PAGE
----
It’s time to celebrate Hanukkah, the Jewish Festival of Lights that lasts for eight days and nights in honor of a 2,000-year-old miracle in which light won out over darkness. This year Hanukkah starts on Sunday, December 18, and ends Monday, December 26.
The holiday’s popularity has surged in modern times, but its origins date back to the turbulent centuries following the death of Alexander the Great, the ancient Macedonian leader who conquered the Persian Empire. Here’s what you need to know about Hanukkah’s origins and how it is celebrated.
The origins of Hanukkah
After Alexander’s death in 323 B.C., a power struggle broke out among his generals that lasted for more than century. The Greco-Syrian Seleucid kings would emerge victorious and rule many of Alexander’s former territories, including Judea (located in central, present-day Israel).
The Seleucids exerted their influence through Hellenization, the spread of Greek art, architecture, and religion. Local communities, especially in Judea, resisted it. (See also: The plots and conspiracies that ended Alexander’s empire.)
In 175 B.C. the Seleucid king Antiochus IV Epiphanes came into power and tried to force Judeans to assimilate. The Seleucids captured the holy Temple of Jerusalem and defiled it by erecting an altar to the Greek god Zeus inside. Antiochus outlawed the Jewish faith and mandated the worship of Greek gods. Some scholars think he believed that establishing one common religion might unify his fractured empire, but his brutal methods undid those intentions.
Writing in the first century A.D., Jewish historian Josephus recorded the brutal plundering of Jerusalem and treatment of Jewish dissidents who were “whipped with rods, and their bodies torn to pieces, and were crucified, while they were still alive, and breathed. . . . And if there were any sacred book, or the law found, it was destroyed: and those with whom they were found miserably perished also.”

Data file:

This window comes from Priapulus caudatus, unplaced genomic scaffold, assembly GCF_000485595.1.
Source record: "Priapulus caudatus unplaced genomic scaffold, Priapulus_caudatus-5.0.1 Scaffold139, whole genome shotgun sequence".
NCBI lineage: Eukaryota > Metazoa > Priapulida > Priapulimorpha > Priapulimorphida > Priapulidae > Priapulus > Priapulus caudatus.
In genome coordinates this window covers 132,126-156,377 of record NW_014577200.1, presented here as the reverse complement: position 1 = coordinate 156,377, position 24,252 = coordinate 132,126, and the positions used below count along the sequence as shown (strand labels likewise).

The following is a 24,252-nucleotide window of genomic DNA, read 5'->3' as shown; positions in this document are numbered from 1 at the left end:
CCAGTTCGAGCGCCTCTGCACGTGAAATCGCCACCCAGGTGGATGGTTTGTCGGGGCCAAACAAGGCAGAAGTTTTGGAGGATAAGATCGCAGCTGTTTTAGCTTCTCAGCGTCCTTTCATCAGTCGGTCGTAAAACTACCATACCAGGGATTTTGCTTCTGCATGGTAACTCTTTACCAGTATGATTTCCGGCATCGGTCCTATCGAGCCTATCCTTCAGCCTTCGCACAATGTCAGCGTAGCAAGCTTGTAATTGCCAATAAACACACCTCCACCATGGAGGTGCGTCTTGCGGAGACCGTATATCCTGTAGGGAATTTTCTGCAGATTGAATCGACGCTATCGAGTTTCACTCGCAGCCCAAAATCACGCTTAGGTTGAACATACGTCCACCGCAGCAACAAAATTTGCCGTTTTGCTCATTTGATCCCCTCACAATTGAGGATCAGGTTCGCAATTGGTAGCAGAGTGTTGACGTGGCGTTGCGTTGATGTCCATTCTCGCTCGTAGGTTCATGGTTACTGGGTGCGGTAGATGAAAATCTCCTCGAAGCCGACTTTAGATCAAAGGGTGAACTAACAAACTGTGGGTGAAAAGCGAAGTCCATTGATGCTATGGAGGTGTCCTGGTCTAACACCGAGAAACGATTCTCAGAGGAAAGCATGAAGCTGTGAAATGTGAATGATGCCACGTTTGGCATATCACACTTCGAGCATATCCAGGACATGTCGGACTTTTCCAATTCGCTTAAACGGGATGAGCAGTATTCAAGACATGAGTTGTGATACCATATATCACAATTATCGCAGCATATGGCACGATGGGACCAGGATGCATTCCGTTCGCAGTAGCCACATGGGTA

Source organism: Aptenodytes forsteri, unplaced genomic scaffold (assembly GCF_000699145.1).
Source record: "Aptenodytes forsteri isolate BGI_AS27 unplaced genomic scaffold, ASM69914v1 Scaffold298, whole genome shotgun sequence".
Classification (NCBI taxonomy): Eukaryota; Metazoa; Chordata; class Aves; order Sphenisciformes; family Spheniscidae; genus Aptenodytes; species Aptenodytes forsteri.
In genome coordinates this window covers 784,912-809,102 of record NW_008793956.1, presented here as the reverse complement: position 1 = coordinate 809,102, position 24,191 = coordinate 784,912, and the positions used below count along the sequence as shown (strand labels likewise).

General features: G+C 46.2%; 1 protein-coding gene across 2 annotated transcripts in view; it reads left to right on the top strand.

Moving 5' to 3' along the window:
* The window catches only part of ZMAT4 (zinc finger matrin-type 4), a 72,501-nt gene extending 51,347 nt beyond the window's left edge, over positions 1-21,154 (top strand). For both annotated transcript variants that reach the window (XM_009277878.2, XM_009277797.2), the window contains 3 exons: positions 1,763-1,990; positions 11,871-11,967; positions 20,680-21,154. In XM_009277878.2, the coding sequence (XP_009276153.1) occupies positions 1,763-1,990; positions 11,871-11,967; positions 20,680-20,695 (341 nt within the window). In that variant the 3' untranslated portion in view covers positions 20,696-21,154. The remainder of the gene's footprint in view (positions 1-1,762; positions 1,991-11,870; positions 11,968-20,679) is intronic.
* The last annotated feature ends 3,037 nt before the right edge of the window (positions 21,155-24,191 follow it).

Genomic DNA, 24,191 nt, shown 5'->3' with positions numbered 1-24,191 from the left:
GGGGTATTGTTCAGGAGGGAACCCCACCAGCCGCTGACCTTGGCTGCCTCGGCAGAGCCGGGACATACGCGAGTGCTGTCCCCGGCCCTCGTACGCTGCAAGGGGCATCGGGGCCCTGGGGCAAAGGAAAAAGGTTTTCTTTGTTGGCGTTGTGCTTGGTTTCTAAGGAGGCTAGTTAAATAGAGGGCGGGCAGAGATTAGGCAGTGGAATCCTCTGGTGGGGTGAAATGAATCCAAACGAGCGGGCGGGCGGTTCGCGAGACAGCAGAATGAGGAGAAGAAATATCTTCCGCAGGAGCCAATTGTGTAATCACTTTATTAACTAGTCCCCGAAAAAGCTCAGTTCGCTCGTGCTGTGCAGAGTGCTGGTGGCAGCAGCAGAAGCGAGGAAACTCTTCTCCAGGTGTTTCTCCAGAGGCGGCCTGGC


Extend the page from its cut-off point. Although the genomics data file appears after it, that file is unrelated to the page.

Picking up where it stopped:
Horrified by the Temple desecration and cruelty toward the Jewish people, a priest named Mattathias and his sons rose up in rebellion. After Mattathias’s death in 166 B.C., his son Judah the Maccabee (the “Hammer”) took his father’s place in the fight and led the Jewish people in many victories over the Seleucids. In 164, Judah won back Jerusalem and restored the Temple, cleansing and rededicating it. The revolt of the Maccabees, as it came to be known, continued on and ultimately drove the Seleucids from Judea in 160.
Hanukkah, which means “dedication,” commemorates the miracle of light that occurred when Judah rededicated the Temple to the Hebrew god. According to the Talmud (one of Judaism’s holy texts), the Seleucids left only one intact vial of oil, just enough to light the Temple’s candelabrum for one day. But it burned for eight days—enough time for the victorious Judeans to secure more oil—and the miracle became the foundation of a beloved holiday to thank God and celebrate the victory of light over darkness.
How Hanukkah is celebrated
Although it is traditionally a fairly minor religious holiday, Hanukkah grew popular in the 20th century due to its proximity to Christmas. Hanukkah, writes Tatjana Lichtenstein, director of the Schusterman Center for Jewish Studies at The University of Texas at Austin, “offered an opportunity for Jews to participate in the holiday celebrations complete with gift-giving and merry-making without giving up their distinct religious and cultural identities.” (Why Judaism’s holiest day is actually Yom Kippur, the day of atonement.)
Today Hanukkah is celebrated on the 25th day of Kislev (the ninth month of the Hebrew calendar), which typically falls in late November to mid-December. For eight nights, candles are lit in a menorah, a candelabrum with spaces for nine candles—one for each night plus a “servant” candle called the shamash (shammes in Yiddish). On each successive night, one more candle is added and lit. During the lighting, people recite special blessings and prayers. Songs are sung, and gifts are exchanged to commemorate the miracle in the Temple more than 2,000 years ago.
Amy Briggs is executive editor of National Geographic History magazine.